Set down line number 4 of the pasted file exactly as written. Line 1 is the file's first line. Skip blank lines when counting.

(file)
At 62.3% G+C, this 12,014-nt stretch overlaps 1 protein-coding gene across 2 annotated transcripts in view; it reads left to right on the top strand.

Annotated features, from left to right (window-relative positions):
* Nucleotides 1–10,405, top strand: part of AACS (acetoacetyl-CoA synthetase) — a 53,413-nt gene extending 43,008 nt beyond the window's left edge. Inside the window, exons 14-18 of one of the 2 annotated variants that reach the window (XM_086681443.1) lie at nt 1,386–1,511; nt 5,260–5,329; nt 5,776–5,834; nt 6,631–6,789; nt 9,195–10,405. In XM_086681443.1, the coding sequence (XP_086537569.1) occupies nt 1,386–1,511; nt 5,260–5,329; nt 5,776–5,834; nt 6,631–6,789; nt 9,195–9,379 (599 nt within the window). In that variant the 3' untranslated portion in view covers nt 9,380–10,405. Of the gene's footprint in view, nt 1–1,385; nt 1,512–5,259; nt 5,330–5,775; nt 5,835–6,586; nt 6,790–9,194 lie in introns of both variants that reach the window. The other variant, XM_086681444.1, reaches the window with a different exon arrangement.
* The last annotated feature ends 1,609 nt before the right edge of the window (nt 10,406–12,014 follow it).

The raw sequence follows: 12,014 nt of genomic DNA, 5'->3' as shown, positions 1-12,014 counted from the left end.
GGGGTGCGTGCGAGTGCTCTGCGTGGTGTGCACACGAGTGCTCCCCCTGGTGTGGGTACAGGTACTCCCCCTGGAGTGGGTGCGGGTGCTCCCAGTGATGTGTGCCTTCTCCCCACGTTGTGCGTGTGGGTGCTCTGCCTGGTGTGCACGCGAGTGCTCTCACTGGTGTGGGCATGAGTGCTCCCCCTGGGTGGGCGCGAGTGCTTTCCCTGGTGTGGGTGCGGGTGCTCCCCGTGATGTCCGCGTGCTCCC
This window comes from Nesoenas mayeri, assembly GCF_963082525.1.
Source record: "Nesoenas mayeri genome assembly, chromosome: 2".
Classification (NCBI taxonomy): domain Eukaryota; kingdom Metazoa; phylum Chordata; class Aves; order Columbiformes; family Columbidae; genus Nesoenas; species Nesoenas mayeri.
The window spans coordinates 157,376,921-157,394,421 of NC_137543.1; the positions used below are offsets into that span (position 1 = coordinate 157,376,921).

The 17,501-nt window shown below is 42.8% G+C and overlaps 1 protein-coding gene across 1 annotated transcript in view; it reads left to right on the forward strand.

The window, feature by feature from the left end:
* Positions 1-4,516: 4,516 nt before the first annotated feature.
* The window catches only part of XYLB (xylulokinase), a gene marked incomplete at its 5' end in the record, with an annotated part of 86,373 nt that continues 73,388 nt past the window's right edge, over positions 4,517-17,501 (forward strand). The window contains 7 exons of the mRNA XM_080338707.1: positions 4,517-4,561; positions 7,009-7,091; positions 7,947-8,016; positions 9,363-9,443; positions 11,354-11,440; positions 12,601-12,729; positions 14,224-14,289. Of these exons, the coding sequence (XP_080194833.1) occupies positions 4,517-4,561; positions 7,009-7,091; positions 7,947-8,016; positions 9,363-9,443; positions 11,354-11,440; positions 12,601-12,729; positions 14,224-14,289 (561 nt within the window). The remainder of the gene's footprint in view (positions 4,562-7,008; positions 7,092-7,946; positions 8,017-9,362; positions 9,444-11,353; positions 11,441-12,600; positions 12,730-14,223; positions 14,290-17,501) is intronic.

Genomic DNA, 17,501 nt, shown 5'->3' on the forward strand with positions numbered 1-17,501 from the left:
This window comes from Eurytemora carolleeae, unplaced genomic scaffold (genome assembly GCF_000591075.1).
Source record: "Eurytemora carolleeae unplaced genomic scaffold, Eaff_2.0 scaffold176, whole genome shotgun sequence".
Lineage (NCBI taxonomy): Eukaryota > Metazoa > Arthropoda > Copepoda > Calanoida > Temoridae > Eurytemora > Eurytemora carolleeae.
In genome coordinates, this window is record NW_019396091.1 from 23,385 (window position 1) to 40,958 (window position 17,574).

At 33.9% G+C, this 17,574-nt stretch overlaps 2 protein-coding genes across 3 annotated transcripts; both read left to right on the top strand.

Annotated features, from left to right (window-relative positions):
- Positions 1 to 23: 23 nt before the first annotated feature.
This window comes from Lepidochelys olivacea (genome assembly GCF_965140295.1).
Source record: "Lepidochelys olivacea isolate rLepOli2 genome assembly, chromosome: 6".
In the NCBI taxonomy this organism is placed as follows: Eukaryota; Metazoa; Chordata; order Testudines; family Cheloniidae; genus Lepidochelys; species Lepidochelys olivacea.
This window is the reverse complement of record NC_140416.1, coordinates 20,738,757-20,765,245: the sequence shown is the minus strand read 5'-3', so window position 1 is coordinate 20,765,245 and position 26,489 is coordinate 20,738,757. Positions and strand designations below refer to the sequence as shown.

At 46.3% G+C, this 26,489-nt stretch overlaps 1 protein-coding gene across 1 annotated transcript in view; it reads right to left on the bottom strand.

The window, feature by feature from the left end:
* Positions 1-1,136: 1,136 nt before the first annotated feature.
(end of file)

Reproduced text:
* The last annotated feature ends 1,609 nt before the right edge of the window (nt 10,406–12,014 follow it).